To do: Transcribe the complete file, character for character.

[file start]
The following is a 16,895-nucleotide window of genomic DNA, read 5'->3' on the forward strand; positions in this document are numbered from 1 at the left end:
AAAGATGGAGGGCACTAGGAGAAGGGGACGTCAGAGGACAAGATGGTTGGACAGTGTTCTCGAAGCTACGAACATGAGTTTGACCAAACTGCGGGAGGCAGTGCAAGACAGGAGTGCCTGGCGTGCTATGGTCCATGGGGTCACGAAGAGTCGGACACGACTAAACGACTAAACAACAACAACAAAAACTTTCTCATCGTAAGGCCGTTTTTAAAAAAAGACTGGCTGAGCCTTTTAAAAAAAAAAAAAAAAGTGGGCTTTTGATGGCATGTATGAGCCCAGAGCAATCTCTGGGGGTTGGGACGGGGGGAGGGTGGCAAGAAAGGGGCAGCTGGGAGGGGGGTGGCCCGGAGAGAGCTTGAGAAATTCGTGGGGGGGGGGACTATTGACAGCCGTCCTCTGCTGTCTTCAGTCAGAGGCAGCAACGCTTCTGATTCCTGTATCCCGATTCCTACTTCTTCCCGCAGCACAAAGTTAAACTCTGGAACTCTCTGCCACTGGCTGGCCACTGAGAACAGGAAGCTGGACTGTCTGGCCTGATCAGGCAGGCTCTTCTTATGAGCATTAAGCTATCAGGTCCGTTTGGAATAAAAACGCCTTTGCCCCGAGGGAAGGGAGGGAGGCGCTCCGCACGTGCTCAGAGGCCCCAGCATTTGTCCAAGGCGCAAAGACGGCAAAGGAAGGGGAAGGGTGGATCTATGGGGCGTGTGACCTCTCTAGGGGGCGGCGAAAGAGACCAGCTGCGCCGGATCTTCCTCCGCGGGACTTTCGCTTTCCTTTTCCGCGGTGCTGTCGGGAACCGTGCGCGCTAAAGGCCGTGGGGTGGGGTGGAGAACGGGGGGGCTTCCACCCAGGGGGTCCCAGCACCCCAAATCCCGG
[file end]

The following is a 16,895-nucleotide window of genomic DNA, read 5'->3' on the forward strand; positions in this document are numbered from 1 at the left end:
AAAGATGGAGGGCACTAGGAGAAGGGGACGTCAGAGGACAAGATGGTTGGACAGTGTTCTCGAAGCTACGAACATGAGTTTGACCAAACTGCGGGAGGCAGTGCAAGACAGGAGTGCCTGGCGTGCTATGGTCCATGGGGTCACGAAGAGTCGGACACGACTAAACGACTAAACAACAACAACAAAAACTTTCTCATCGTAAGGCCGTTTTTAAAAAAAGACTGGCTGAGCCTTTTAAAAAAAAAAAAAAAAGTGGGCTTTTGATGGCATGTATGAGCCCAGAGCAATCTCTGGGGGTTGGGACGGGGGGAGGGTGGCAAGAAAGGGGCAGCTGGGAGGGGGGTGGCCCGGAGAGAGCTTGAGAAATTCGTGGGGGGGGGGACTATTGACAGCCGTCCTCTGCTGTCTTCAGTCAGAGGCAGCAACGCTTCTGATTCCTGTATCCCGATTCCTACTTCTTCCCGCAGCACAAAGTTAAACTCTGGAACTCTCTGCCACTGGCTGGCCACTGAGAACAGGAAGCTGGACTGTCTGGCCTGATCAGGCAGGCTCTTCTTATGAGCATTAAGCTATCAGGTCCGTTTGGAATAAAAACGCCTTTGCCCCGAGGGAAGGGAGGGAGGCGCTCCGCACGTGCTCAGAGGCCCCAGCATTTGTCCAAGGCGCAAAGACGGCAAAGGAAGGGGAAGGGTGGATCTATGGGGCGTGTGACCTCTCTAGGGGGCGGCGAAAGAGACCAGCTGCGCCGGATCTTCCTCCGCGGGACTTTCGCTTTCCTTTTCCGCGGTGCTGTCGGGAACCGTGCGCGCTAAAGGCCGTGGGGTGGGGTGGAGAACGGGGGGGCTTCCACCCAGGGGGTCCCAGCACCCCAAATCCCGG